Dan Shaughnessy

Sinden has seen it before

Email|Print|Single Page| Text size + By Dan Shaughnessy
Globe Columnist / April 16, 2008

Harry Sinden, Papa Bear in Winter, watched last night's excruciating 1-0 playoff loss to the Canadiens from the owners' suite on Level Six of the New Garden.

"Obviously, Montreal can't be 11 times better than us, but they have been better," said Sinden. "We really do play hard and we're playing with a lot of young players who really aren't quite sure how to play in this league. We're probably not in the elite of the league or anywhere near it, but we've got some good ones."

It's been frustrating for give-'em-hell-Harry to watch his team go down, three games to one, in the series. Especially since it's been there for the taking.

Sinden thinks the officials have let more stuff go in the playoffs - an advantage for his hard-working, less-skilled team.

"The standard of rule enforcement of the game has changed so much and the game had to change with it," he noted. "It appears to me that the officials are influenced by the fact that it's the playoffs and the standard of enforcement goes down a little, which is real good. Let 'em play.

"It seemed to me that if Game 3 had been played in the middle of the season, there would have been double or triple the penalties that there were.

"If it continues like that and we continue to use it, we can use that to help us. That's the non-skill area of the game, the block-and-tackle part of the game where we have a chance."

There were only four penalties (two on each team) called in the first period of Game 4. In the second period, the first penalty wasn't called until the 19th minute. But it was a costly tripping call on Boston's Andrew Ference and it led to the only goal of the night.

Harry is 75 years old now, with seven grandchildren and one great-grandchild. It's been more than a year and a half since he stepped down as Bruins team president ("What are you gonna do - go until you're 100?"), but he still has a lot to say about all things spoked-B.

Here's Harry on a few Bruins notables:

Coach Claude Julien: "We've got a coach who gets everything out of this group of guys. There are two sides of coaching: tactics/knowledge and making everybody play for you. He's got that latter part down. To beat Montreal, we can't afford to have anybody take any time off at all."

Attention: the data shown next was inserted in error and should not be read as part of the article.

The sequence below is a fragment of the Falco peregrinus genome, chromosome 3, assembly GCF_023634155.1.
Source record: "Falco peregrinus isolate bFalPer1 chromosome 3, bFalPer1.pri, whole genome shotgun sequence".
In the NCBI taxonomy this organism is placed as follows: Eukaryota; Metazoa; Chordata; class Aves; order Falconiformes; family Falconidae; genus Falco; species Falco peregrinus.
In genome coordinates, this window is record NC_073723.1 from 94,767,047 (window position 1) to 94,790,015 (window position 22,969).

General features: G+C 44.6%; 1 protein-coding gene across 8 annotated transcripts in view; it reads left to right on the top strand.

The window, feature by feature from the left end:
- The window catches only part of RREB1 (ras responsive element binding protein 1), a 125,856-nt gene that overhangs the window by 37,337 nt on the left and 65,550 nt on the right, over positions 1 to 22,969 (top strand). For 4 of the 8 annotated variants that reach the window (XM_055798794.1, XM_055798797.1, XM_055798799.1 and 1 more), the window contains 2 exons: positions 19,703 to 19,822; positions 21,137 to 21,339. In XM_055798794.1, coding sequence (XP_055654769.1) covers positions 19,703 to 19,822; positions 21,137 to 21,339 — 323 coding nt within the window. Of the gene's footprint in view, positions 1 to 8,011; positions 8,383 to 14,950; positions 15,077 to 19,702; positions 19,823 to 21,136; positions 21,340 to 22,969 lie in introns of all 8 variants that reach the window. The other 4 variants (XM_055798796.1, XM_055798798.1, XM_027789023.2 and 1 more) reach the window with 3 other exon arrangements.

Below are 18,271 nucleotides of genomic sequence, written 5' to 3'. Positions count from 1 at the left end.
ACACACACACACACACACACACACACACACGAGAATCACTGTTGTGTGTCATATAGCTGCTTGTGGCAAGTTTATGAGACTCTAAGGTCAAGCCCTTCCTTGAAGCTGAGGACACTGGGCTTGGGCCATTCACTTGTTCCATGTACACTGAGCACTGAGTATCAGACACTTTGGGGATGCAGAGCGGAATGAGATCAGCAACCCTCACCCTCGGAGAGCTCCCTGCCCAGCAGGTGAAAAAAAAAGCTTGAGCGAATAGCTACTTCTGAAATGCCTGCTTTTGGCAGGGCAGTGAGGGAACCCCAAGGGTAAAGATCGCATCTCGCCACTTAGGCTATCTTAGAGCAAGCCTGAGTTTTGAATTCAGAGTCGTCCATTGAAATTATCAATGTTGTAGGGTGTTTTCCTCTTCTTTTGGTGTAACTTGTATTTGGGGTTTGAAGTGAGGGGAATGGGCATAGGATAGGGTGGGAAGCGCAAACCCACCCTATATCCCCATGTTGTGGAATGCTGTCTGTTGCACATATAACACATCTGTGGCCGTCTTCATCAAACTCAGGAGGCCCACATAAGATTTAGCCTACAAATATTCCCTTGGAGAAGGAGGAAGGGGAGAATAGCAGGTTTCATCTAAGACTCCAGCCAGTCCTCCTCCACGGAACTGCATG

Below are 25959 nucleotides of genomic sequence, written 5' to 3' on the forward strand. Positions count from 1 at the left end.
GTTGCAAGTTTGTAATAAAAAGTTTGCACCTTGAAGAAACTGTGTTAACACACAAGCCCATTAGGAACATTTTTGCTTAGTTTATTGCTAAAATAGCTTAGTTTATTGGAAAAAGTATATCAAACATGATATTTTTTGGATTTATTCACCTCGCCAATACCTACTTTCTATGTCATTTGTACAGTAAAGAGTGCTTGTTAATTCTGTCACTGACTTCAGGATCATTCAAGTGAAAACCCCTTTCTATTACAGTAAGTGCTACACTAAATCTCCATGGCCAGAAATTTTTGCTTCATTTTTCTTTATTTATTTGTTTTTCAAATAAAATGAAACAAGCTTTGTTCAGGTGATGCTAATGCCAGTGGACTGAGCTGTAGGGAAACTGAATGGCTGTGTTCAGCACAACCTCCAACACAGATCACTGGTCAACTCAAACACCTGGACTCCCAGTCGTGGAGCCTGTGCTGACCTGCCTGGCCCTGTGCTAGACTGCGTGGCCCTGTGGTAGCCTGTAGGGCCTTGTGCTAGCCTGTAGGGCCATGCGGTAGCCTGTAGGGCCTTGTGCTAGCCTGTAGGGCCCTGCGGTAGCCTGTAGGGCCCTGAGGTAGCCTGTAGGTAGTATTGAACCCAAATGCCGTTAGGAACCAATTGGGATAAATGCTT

Captain Zdeno Chara: "We've got a hell of a leader in Chara, but I think he's hurting right now. This rib injury. He's playing OK, but he's not as aggressive."

Goalie Tim Thomas: "In any sport, there's the quarterback and there's the pitcher and there's Garnett. We need that goalie. He's been especially valuable for this team. They know that."

Sidelined Patrice Bergeron: "Probably our best player."

Milan Lucic: "I like him an awful lot. They're right when they say he's a bit like Cam Neely. He's not as accomplished and he doesn't skate as well. But he's a combination of a physical player who has some offense. It's a very rare combination."

Marc Savard, who scored the overtime goal in Game 3: "I'm not a fan of his. He's one of these guys who has batting average but no runs batted in. You know what I mean? He gets a lot of points. He's a good player, I'm just not a fan."

The departed Joe Thornton: "We had seven years of Joe and we didn't get much. He's a good kid and everything. Again, good batting average but no runs batted in. But he's a good player and I don't want to say anything about him. Certainly, losing him took away a perception of a real Hall of Fame player on the team. He had that identity."

Sinden has been part of the Bruins for more than 40 years. He was 37 years old when he coached the team to a Stanley Cup in 1970 - back in the days when the B's were as popular as the Red Sox are today. He says he doesn't know that the Bruins could ever return to that level of popularity, but the demise of hockey interest has been tough on everyone vested in Black & Gold.

"It hurts, but there's only one way to get that back," he said. "There's a hell of a basis for this game here, there has been since the '20s, and you don't have to worry if you can do it. But as long as you're middling around - mediocrity or whatever we do - it's not going to happen."

He once famously stated that the three certainties in life are death, taxes, and the first call in the Montreal Forum going in favor of the Canadiens. In this spirit, what was Harry thinking when Jeremy Reich got tagged with the nitpick tripping call in overtime in the Bell Centre Saturday night?

"I was in Florida, with the owner," said Sinden. "It looked marginal. That's where this zero-tolerance mentality flashed through my mind. It's unnecessary. When you didn't get the whistle for such a long period of time - what was the influencing factor that made him blow that whistle?"

Perhaps the hooting for the home crowd?

"I'm not going to say it, but that's probably what it was," he said. "I've been through so many horror stories up there.

"Once I said I'd been keeping track and that in the last 40 games in Montreal the Bruins had gotten the first penalty 36 times and had more penalties 38 times. The league read it and researched it, which I didn't mind them doing, but I had just made it up. In the end, I think I was about 60 percent right. I still had the right trend."

The trend was working in favor of the B's last night until the first penalty of the second period was called against Boston. The game was settled a minute later. And that might end up being the end of the hockey season in Boston.

Dan Shaughnessy is a Globe columnist. He can be reached at

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